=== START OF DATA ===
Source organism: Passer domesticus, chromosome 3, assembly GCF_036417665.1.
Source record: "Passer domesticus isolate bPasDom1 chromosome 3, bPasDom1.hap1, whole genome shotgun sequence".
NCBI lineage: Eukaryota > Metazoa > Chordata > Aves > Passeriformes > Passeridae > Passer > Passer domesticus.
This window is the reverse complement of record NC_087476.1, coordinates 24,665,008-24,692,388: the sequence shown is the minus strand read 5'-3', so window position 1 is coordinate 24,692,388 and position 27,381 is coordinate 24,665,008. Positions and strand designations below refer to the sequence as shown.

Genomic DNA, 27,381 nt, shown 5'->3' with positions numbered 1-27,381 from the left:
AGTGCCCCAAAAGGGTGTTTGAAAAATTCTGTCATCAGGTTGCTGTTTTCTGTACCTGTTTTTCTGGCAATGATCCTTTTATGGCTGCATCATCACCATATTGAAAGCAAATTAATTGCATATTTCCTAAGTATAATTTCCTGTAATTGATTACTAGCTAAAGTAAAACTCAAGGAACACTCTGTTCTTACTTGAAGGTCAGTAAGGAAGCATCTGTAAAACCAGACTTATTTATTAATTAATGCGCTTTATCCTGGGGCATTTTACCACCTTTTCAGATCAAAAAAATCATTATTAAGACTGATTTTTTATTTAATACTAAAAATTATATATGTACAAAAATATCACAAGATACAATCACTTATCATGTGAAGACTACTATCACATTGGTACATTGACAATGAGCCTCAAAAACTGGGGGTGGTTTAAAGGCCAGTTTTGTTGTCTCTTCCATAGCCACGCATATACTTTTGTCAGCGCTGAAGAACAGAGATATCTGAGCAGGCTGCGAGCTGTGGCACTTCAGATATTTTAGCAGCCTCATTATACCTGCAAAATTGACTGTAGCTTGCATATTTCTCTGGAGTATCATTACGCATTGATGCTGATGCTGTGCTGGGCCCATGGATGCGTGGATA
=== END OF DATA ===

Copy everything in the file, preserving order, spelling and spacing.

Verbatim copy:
Source organism: Passer domesticus, chromosome 3, assembly GCF_036417665.1.
Source record: "Passer domesticus isolate bPasDom1 chromosome 3, bPasDom1.hap1, whole genome shotgun sequence".
NCBI lineage: Eukaryota > Metazoa > Chordata > Aves > Passeriformes > Passeridae > Passer > Passer domesticus.
This window is the reverse complement of record NC_087476.1, coordinates 24,665,008-24,692,388: the sequence shown is the minus strand read 5'-3', so window position 1 is coordinate 24,692,388 and position 27,381 is coordinate 24,665,008. Positions and strand designations below refer to the sequence as shown.

Genomic DNA, 27,381 nt, shown 5'->3' with positions numbered 1-27,381 from the left:
AGTGCCCCAAAAGGGTGTTTGAAAAATTCTGTCATCAGGTTGCTGTTTTCTGTACCTGTTTTTCTGGCAATGATCCTTTTATGGCTGCATCATCACCATATTGAAAGCAAATTAATTGCATATTTCCTAAGTATAATTTCCTGTAATTGATTACTAGCTAAAGTAAAACTCAAGGAACACTCTGTTCTTACTTGAAGGTCAGTAAGGAAGCATCTGTAAAACCAGACTTATTTATTAATTAATGCGCTTTATCCTGGGGCATTTTACCACCTTTTCAGATCAAAAAAATCATTATTAAGACTGATTTTTTATTTAATACTAAAAATTATATATGTACAAAAATATCACAAGATACAATCACTTATCATGTGAAGACTACTATCACATTGGTACATTGACAATGAGCCTCAAAAACTGGGGGTGGTTTAAAGGCCAGTTTTGTTGTCTCTTCCATAGCCACGCATATACTTTTGTCAGCGCTGAAGAACAGAGATATCTGAGCAGGCTGCGAGCTGTGGCACTTCAGATATTTTAGCAGCCTCATTATACCTGCAAAATTGACTGTAGCTTGCATATTTCTCTGGAGTATCATTACGCATTGATGCTGATGCTGTGCTGGGCCCATGGATGCGTGGATA